Okay. Fine, let me give you a Cliff’s Notes version: I’ve traveled a pretty fair chunk of the world. I’ve made a fair chunk of money on a couple of occasions. I sure wish I knew where it was now! I’ve started a couple of businesses that seemed to do pretty well – at least for a while. Heck, I didn’t just start a couple of businesses – I helped start a couple of new business categories – Cellular phones – I lost count, but I sold many, many thousands of them. I’m the guy who put Mitsubishi in Sears. Okay, it was somewhere around 37,000 phones. Yep! 37,000 of them: Mitsubishi DiamondTel, Mitsubishi MGA, ARA (a re-badged GE phone) and CMTelcom (a real dog). Home theater – Yep, I was there when that term was first used. Google “Theo Kalomirakis” – a really cool guy. We did Roger Ebert’s. The internet – I was a partner with one of the first internet providers in the Chicago area. Bill Gates came to Chicago to meet guys like me. My Puerto Rico internet story is even more amazing. Still waiting to get paid on that one, though… Sure, met my share of famous people… Yadda, yadda, yadda… Just one more little side note: I shut down my manufacturers’ rep business and went to nursing school in my 50’s to be a better advocate for my mom. My dad died rather badly and I didn’t want any chance of that happening with her. Best mom I’d ever had…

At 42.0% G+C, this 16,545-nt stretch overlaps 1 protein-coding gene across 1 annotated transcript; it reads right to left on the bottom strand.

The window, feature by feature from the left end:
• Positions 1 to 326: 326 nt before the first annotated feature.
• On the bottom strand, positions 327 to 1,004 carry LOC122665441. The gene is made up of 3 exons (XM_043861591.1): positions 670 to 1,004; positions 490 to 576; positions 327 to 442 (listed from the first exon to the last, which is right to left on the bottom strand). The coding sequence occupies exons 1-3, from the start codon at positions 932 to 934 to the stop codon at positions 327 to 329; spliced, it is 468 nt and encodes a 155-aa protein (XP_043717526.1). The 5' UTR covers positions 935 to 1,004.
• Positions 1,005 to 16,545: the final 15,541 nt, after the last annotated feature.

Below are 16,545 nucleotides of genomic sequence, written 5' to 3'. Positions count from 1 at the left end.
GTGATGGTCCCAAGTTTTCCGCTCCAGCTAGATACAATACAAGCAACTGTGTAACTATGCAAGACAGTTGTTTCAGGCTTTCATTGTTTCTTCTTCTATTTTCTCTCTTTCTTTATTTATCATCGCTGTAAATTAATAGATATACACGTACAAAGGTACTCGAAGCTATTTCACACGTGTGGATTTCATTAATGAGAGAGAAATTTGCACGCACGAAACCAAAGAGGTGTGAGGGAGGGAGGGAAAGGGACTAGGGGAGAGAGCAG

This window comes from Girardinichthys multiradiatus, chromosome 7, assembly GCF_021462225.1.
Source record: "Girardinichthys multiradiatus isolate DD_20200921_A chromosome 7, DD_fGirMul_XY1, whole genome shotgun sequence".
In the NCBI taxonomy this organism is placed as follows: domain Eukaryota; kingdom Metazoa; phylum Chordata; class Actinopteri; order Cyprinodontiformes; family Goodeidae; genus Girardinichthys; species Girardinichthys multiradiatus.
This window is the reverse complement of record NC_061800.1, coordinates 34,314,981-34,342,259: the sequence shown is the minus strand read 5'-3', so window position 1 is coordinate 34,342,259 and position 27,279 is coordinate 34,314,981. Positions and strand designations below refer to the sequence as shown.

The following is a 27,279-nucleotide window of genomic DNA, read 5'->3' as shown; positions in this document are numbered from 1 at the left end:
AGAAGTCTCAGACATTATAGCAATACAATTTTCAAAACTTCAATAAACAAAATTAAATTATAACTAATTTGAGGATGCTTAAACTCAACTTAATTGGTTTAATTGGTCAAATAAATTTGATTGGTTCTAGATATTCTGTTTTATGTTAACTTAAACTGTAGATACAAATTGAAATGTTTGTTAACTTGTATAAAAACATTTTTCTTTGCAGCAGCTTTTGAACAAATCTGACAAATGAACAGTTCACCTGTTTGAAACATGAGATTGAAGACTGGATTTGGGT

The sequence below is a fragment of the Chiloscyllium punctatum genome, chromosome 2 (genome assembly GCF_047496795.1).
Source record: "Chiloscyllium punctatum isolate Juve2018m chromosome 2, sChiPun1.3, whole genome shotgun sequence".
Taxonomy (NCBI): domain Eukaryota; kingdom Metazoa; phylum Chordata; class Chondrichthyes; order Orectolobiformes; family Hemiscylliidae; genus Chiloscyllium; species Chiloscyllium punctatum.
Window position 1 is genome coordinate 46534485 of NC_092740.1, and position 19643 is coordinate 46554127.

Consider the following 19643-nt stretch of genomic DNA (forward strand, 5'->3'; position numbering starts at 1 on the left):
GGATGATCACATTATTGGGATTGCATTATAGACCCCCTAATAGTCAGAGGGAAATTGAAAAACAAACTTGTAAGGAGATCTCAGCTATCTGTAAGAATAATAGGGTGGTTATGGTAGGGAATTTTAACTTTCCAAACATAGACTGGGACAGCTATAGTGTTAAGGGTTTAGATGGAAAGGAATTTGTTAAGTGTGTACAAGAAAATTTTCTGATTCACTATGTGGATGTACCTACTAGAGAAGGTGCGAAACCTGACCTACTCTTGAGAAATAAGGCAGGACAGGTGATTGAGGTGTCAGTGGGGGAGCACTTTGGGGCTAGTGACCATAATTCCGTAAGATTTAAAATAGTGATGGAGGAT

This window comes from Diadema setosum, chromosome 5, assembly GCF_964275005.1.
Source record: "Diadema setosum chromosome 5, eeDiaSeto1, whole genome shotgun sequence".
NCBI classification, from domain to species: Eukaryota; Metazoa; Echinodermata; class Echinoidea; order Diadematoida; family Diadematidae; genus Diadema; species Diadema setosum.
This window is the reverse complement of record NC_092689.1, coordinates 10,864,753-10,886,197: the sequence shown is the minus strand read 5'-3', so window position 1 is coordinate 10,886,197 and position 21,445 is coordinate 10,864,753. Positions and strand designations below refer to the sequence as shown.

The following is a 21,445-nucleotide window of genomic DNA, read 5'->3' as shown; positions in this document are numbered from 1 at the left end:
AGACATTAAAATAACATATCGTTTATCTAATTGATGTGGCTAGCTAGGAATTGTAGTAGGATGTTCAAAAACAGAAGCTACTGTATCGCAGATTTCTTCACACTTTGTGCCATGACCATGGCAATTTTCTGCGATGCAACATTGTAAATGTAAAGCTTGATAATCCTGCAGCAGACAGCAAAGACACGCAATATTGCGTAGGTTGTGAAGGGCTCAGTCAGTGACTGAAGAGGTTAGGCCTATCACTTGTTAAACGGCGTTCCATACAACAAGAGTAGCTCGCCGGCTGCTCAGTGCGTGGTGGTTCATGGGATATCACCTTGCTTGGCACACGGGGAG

After a few years of working in hospitals, I became a night on-call hospice nurse. It’s not a job that many people would choose to do. I chose to do it for that very reason. Somebody needs to do it. I pronounced lots of people. I helped many others through crises. Lots of pain…